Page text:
US 5502156 A
Disclosed is a thermally-stable SnO2 -surfaced polyimide film wherein the electrical conductivity of the SnO2 surface is within the range of about 3.0×10-3 to about 1×10-2 ohms-1,. Also disclosed is a method of preparing this film from a solution containing a polyamic acid and SnCl4 (DMSO)2.
1. A process for preparing a thermally-stable SnO2 -surfaced polyimide film wherein the electrical conductivity of the SnO2 surface is within the range of about 3.0×10-3 to about 1×10-2 ohms-1, which process comprises:
preparing a polyamic acid solution by reacting a diamine and a dianhydride in a polar aprotic solvent;
adding SnCl4 (DMSO)2 to the polyamic acid solution to produce a homogeneous admixture;
spreading the homogeneous admixture as a film on a rigid substrate; and
thermally treating the film of the homogeneous admixture to imidize the polyamic acid to a polyimide and at the same time induce migration of the SnCl4 (DMSO)2 to the surface of the film of the homogeneous admixture, where the SnCl4 (DMSO)2 is converted to SnO2.
2. A process for preparing a thermally-stable SnO2 -surfaced polyimide film wherein the electrical conductivity of the SnO2 surface is within the range of about 3.0×10-3 to about 1×10-2 ohms-1, which process comprises:
dissolving SnCl4 (DMSO)2 in a polar aprotic solvent;
preparing a polyamic acid solution by reacting a diamine and a dianhydride in the polar aprotic solvent containing the dissolved SnCl4 (DMSO)2 ;
spreading the polyamic acid solution as a film on a rigid substrate; and
thermally treating the film of the polyamic acid solution to imidize the polyamic acid to a polyimide and at the same time induce migration of the SnCl4 (DMSO)2 to the surface of the film of the polyamic acid solution where the SnCl4 (DMSO)2 is converted to SnO2.
3. The process of claim 1, wherein the diamine is 4,4'-oxydianiline, and the dianhydride is pyromellitic dianhydride.
4. The process of claim 2, wherein the diamine is 4,4'-oxydianiline, and the dianhydride is pyromellitic dianhydride.
5. The process of claim 1, wherein the stoichiometric ratio of SnCl4 (DMSO)2 to the polyamic acid repeating unit is between 0.5:4.00 and 0.75:4.00.
6. The process of claim 2, wherein the stoichiometric ratio of SnCl4 (DMSO)2 to the polyamic acid repeating unit is between 0.5:4.00 and 0.75:4.00.
7. The process of claim 1, which additionally comprises the step of coating the SnO2 with a protective film.
8. The process of claim 2, which additionally comprises the step of coating the SnO2 with a protective film.
The invention described herein was jointly made by an employee of the United States Government and contract employees during the performance of work under NASA Contract NAS1-19000 and is subject to the provisions of Section 305 of the National Aeronautics and Space Act of 1958, as amended Public Law 85-568 (72 Stat. 435; 42 USC 2457), and during the performance of work under NASA Grant NAG-1-343. In accordance with 35 USC 202, the grantee elected not to retain title.
1. Field of the Invention
This invention relates generally to conductive polymers. It relates particularly to semi-conductive tin dioxide-surfaced polyimide films with conductivities in the range of 1.0×10-2 to 3.0×10-3 ohm-1 and to the process for their preparation.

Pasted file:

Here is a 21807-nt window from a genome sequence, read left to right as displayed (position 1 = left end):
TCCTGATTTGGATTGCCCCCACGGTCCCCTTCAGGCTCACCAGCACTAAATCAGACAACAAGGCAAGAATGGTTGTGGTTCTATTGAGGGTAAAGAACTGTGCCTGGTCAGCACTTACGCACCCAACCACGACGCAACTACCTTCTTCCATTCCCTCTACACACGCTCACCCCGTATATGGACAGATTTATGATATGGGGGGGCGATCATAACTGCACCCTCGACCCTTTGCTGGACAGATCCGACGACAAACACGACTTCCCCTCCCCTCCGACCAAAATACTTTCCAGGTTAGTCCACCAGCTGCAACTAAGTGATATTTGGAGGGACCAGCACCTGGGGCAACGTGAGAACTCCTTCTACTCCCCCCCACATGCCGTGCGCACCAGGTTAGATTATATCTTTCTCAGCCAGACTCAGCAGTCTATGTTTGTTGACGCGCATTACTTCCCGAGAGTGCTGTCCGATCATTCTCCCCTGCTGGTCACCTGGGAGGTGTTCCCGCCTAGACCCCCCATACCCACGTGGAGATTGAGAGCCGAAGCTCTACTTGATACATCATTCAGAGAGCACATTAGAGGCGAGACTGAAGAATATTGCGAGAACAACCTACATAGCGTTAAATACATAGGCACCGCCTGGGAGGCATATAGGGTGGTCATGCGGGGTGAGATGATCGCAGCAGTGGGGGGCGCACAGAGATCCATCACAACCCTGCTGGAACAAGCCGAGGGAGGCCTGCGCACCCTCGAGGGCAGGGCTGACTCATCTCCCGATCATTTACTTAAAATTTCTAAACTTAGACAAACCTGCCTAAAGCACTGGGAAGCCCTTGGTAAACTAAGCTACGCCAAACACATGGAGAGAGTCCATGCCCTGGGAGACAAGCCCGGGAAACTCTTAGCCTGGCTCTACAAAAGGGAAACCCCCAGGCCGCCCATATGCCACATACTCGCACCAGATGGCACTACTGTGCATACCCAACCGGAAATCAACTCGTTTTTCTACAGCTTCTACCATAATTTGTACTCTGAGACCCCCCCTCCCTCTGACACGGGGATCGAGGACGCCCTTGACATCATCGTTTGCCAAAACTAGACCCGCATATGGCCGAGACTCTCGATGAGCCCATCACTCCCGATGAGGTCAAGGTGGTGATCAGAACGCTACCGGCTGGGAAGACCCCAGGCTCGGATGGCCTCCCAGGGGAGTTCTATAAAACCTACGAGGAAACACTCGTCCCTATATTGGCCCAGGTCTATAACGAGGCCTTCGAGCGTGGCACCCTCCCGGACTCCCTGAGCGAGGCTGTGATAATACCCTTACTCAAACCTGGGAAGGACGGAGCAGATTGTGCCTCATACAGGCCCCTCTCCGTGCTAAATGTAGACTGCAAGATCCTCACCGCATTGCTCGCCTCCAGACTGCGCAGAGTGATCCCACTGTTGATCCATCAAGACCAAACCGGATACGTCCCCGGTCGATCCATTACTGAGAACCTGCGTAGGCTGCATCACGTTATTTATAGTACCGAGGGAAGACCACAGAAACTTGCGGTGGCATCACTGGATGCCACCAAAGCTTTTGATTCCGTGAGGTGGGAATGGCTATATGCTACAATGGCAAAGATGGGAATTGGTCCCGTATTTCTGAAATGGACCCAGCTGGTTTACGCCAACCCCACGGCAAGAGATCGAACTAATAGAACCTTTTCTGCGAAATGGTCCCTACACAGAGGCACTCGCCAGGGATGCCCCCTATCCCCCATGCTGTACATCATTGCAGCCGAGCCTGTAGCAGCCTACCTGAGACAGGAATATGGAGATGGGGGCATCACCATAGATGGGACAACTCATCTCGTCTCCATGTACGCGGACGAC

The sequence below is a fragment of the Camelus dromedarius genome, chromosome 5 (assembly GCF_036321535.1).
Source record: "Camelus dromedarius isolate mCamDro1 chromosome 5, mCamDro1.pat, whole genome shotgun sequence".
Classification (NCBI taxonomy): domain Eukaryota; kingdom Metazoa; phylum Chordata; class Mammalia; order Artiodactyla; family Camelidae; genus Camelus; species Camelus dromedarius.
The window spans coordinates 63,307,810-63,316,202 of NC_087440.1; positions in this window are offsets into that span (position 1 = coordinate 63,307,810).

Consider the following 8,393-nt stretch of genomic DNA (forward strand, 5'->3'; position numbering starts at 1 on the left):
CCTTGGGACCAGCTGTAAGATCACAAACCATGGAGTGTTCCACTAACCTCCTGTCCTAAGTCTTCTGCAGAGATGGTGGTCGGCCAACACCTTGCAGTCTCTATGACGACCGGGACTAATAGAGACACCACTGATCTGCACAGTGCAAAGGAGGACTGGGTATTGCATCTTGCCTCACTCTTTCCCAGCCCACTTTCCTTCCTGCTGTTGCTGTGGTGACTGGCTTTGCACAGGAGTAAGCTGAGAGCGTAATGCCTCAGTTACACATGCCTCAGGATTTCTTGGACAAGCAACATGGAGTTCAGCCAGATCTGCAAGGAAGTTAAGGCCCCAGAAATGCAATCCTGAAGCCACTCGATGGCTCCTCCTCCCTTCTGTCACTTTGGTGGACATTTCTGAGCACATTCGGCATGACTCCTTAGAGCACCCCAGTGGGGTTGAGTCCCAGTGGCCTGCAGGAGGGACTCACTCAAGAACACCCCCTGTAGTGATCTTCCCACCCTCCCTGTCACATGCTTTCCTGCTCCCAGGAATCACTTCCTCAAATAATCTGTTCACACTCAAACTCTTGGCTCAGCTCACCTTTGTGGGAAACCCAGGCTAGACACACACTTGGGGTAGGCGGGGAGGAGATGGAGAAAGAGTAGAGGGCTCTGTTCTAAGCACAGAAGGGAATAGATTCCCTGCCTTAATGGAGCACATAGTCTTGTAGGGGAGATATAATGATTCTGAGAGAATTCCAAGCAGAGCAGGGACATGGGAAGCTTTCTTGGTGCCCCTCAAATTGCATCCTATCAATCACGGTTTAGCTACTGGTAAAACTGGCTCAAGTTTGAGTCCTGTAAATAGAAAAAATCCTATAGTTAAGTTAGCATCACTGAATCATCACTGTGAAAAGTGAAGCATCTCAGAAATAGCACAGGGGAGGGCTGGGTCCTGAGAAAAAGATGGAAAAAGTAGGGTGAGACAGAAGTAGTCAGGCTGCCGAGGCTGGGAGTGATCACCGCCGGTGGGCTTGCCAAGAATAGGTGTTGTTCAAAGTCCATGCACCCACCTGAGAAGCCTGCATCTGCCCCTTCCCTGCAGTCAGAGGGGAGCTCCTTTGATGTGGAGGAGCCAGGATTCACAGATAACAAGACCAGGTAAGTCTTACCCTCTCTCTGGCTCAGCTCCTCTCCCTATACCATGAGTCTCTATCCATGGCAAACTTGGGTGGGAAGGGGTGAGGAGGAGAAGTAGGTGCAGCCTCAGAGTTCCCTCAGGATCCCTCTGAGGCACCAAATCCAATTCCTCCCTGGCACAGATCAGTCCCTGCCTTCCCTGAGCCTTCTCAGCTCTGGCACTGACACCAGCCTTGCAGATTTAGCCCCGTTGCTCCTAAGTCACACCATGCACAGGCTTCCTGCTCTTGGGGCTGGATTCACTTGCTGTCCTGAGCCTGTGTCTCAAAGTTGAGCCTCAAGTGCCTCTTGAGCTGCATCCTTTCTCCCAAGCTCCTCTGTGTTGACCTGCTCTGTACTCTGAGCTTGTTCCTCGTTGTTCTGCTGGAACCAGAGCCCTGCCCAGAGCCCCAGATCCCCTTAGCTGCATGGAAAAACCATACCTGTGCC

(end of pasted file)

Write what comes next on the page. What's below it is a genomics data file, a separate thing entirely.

2. Description of the Related Art
A need exists in the aerospace industry for flexible, electrically conductive polymeric films and coatings having electrical conductivities in the semi-conducting range for use on large space structures to provide for relief from space-charging, and on advanced aircraft to provide for lightning strike resistance, and other applications. For successful use, these films and coatings should exhibit no significant loss of electrical or mechanical properties during exposure to elevated temperatures, as well as severe weather and other pertinent use conditions.
A procedure for making SnO2 coated polyimide films via incorporation of tin compounds was reported (Taylor, L. T.; and St. Clair, A. K.: Polyimides, vol. 2, edited by K. L. Mittal, Plenum Publishing Corp., New York, 1984, pp. 617-645. Ezzell, S. A.; and Taylor, L. T.: Macromolecules, vol. 17, 1984, pp. 1627-1632.). Synthesis of these materials involved preparation of a polyamic acid from an aromatic diamine and dianhydride in a polar aprotic solvent, addition of a soluble tin compound (Tin(II) chloride dihydrate or dibutyltin dichloride) to the polyamic acid, preparation of a film, and thermal curing to 300° C. in air. This procedure produced materials with one conductive surface, viz., the side facing up (air side) during thermal curing. These films had an air-side surface conductivity of 4.5×10-5 ohm-1. Characterization of these films revealed the conductive properties to be due to a layer of tin dioxide formed on the surface of the film from migration and decomposition of the tin compound during thermal treatment.
Other researchers in related work (Goldstein, R. D.; Brown, E. M.; and Maldoon, L. C.: Trans. Nucl. Sci, NS-29, 1082, pp. 1621-1628) evaluated polyimide film coated with sputtered indium tin oxide (ITO) for thermal control coating applications. Electrical integrity of the ITO was monitored through abrasion, adhesion, thermal cycling, flexure, and other relevant tests. Test results varied depending on the thickness of the ITO layer, and its subsequent conductivity. A sample measuring 6.04×10-3 ohm-1 exhibited negligible conductivity change after abrasion and adhesion testing. However, flexural testing of the film caused a 60% decrease in conductivity which eliminated its usefulness. Thermal cycling determined the electrical properties of the ITO coating to be stable to 125° C., above which large decreases in electrical conductivity were observed.
It is a primary object of the present invention to produce polyimide films having surface conductivities in the range of 1.0×10-2 to 3.0×10-3 ohm-1.
Another object of the present invention is to provide a controlled process for the production of polyimide films having surface conductivities in the range of 1.0×10-2 to 3.0×10-3 ohm-1.